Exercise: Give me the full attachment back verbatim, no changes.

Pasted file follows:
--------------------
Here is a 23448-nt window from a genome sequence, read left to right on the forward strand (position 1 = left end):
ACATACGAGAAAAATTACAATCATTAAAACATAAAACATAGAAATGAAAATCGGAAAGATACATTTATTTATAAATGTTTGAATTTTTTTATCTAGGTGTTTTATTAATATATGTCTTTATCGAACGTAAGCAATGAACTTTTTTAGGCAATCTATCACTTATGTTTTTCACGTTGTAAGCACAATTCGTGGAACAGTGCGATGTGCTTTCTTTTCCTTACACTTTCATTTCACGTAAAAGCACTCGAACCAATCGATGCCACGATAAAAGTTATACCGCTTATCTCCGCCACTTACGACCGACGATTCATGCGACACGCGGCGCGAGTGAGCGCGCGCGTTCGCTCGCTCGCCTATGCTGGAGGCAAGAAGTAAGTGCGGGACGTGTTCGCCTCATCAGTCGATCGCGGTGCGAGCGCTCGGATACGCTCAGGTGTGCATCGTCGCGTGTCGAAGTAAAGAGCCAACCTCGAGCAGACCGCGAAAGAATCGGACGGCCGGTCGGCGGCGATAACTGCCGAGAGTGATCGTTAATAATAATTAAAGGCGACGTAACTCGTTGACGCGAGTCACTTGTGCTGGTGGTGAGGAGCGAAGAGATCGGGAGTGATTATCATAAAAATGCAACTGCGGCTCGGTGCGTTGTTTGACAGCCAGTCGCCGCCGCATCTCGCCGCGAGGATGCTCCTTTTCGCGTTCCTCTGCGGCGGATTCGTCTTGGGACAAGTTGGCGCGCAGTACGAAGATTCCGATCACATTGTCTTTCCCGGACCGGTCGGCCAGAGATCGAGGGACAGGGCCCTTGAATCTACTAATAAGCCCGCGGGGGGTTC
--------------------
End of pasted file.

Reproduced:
Here is a 23448-nt window from a genome sequence, read left to right on the forward strand (position 1 = left end):
ACATACGAGAAAAATTACAATCATTAAAACATAAAACATAGAAATGAAAATCGGAAAGATACATTTATTTATAAATGTTTGAATTTTTTTATCTAGGTGTTTTATTAATATATGTCTTTATCGAACGTAAGCAATGAACTTTTTTAGGCAATCTATCACTTATGTTTTTCACGTTGTAAGCACAATTCGTGGAACAGTGCGATGTGCTTTCTTTTCCTTACACTTTCATTTCACGTAAAAGCACTCGAACCAATCGATGCCACGATAAAAGTTATACCGCTTATCTCCGCCACTTACGACCGACGATTCATGCGACACGCGGCGCGAGTGAGCGCGCGCGTTCGCTCGCTCGCCTATGCTGGAGGCAAGAAGTAAGTGCGGGACGTGTTCGCCTCATCAGTCGATCGCGGTGCGAGCGCTCGGATACGCTCAGGTGTGCATCGTCGCGTGTCGAAGTAAAGAGCCAACCTCGAGCAGACCGCGAAAGAATCGGACGGCCGGTCGGCGGCGATAACTGCCGAGAGTGATCGTTAATAATAATTAAAGGCGACGTAACTCGTTGACGCGAGTCACTTGTGCTGGTGGTGAGGAGCGAAGAGATCGGGAGTGATTATCATAAAAATGCAACTGCGGCTCGGTGCGTTGTTTGACAGCCAGTCGCCGCCGCATCTCGCCGCGAGGATGCTCCTTTTCGCGTTCCTCTGCGGCGGATTCGTCTTGGGACAAGTTGGCGCGCAGTACGAAGATTCCGATCACATTGTCTTTCCCGGACCGGTCGGCCAGAGATCGAGGGACAGGGCCCTTGAATCTACTAATAAGCCCGCGGGGGGTTC